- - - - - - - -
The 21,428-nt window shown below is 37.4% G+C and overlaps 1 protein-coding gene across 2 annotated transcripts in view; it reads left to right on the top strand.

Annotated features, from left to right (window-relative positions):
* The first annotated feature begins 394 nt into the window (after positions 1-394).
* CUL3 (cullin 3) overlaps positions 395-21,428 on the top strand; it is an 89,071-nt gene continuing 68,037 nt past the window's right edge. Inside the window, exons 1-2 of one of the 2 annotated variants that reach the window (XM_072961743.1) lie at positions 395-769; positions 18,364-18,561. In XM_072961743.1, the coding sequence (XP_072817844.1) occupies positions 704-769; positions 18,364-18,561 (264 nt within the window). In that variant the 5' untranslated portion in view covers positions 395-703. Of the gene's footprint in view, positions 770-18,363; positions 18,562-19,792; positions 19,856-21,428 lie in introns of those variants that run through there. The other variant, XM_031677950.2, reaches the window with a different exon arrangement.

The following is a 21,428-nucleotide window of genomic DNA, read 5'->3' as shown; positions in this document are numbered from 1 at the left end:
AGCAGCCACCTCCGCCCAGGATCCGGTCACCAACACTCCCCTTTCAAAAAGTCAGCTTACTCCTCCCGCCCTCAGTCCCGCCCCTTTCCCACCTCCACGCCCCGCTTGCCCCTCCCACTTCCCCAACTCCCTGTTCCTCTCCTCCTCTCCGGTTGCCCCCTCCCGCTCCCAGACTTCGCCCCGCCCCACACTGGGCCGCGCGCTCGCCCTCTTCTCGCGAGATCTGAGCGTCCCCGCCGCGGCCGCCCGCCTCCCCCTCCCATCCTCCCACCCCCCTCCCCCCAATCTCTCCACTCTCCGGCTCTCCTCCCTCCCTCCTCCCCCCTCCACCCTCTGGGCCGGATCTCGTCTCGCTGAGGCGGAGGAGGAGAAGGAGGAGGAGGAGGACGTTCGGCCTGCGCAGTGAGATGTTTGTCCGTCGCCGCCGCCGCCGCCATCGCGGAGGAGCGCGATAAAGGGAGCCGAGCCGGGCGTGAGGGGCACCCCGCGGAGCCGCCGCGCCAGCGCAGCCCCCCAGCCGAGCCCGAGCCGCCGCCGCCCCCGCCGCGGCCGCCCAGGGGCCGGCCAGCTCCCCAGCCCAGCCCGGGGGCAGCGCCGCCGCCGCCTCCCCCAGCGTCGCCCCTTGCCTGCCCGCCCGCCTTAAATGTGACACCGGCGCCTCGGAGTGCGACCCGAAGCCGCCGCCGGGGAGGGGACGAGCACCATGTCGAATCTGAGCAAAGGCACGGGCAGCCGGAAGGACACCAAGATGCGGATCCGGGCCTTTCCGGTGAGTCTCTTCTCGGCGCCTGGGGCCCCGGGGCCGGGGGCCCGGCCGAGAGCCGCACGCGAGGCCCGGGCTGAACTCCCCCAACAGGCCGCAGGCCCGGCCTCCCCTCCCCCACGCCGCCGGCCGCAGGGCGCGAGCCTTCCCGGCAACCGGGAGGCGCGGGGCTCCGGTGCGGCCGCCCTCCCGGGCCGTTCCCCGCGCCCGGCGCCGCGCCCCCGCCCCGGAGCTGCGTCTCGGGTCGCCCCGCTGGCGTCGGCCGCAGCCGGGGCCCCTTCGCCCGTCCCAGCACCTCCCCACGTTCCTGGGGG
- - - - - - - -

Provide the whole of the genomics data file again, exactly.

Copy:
The 21,428-nt window shown below is 37.4% G+C and overlaps 1 protein-coding gene across 2 annotated transcripts in view; it reads left to right on the top strand.

Annotated features, from left to right (window-relative positions):
* The first annotated feature begins 394 nt into the window (after positions 1-394).
* CUL3 (cullin 3) overlaps positions 395-21,428 on the top strand; it is an 89,071-nt gene continuing 68,037 nt past the window's right edge. Inside the window, exons 1-2 of one of the 2 annotated variants that reach the window (XM_072961743.1) lie at positions 395-769; positions 18,364-18,561. In XM_072961743.1, the coding sequence (XP_072817844.1) occupies positions 704-769; positions 18,364-18,561 (264 nt within the window). In that variant the 5' untranslated portion in view covers positions 395-703. Of the gene's footprint in view, positions 770-18,363; positions 18,562-19,792; positions 19,856-21,428 lie in introns of those variants that run through there. The other variant, XM_031677950.2, reaches the window with a different exon arrangement.

The following is a 21,428-nucleotide window of genomic DNA, read 5'->3' as shown; positions in this document are numbered from 1 at the left end:
AGCAGCCACCTCCGCCCAGGATCCGGTCACCAACACTCCCCTTTCAAAAAGTCAGCTTACTCCTCCCGCCCTCAGTCCCGCCCCTTTCCCACCTCCACGCCCCGCTTGCCCCTCCCACTTCCCCAACTCCCTGTTCCTCTCCTCCTCTCCGGTTGCCCCCTCCCGCTCCCAGACTTCGCCCCGCCCCACACTGGGCCGCGCGCTCGCCCTCTTCTCGCGAGATCTGAGCGTCCCCGCCGCGGCCGCCCGCCTCCCCCTCCCATCCTCCCACCCCCCTCCCCCCAATCTCTCCACTCTCCGGCTCTCCTCCCTCCCTCCTCCCCCCTCCACCCTCTGGGCCGGATCTCGTCTCGCTGAGGCGGAGGAGGAGAAGGAGGAGGAGGAGGACGTTCGGCCTGCGCAGTGAGATGTTTGTCCGTCGCCGCCGCCGCCGCCATCGCGGAGGAGCGCGATAAAGGGAGCCGAGCCGGGCGTGAGGGGCACCCCGCGGAGCCGCCGCGCCAGCGCAGCCCCCCAGCCGAGCCCGAGCCGCCGCCGCCCCCGCCGCGGCCGCCCAGGGGCCGGCCAGCTCCCCAGCCCAGCCCGGGGGCAGCGCCGCCGCCGCCTCCCCCAGCGTCGCCCCTTGCCTGCCCGCCCGCCTTAAATGTGACACCGGCGCCTCGGAGTGCGACCCGAAGCCGCCGCCGGGGAGGGGACGAGCACCATGTCGAATCTGAGCAAAGGCACGGGCAGCCGGAAGGACACCAAGATGCGGATCCGGGCCTTTCCGGTGAGTCTCTTCTCGGCGCCTGGGGCCCCGGGGCCGGGGGCCCGGCCGAGAGCCGCACGCGAGGCCCGGGCTGAACTCCCCCAACAGGCCGCAGGCCCGGCCTCCCCTCCCCCACGCCGCCGGCCGCAGGGCGCGAGCCTTCCCGGCAACCGGGAGGCGCGGGGCTCCGGTGCGGCCGCCCTCCCGGGCCGTTCCCCGCGCCCGGCGCCGCGCCCCCGCCCCGGAGCTGCGTCTCGGGTCGCCCCGCTGGCGTCGGCCGCAGCCGGGGCCCCTTCGCCCGTCCCAGCACCTCCCCACGTTCCTGGGGG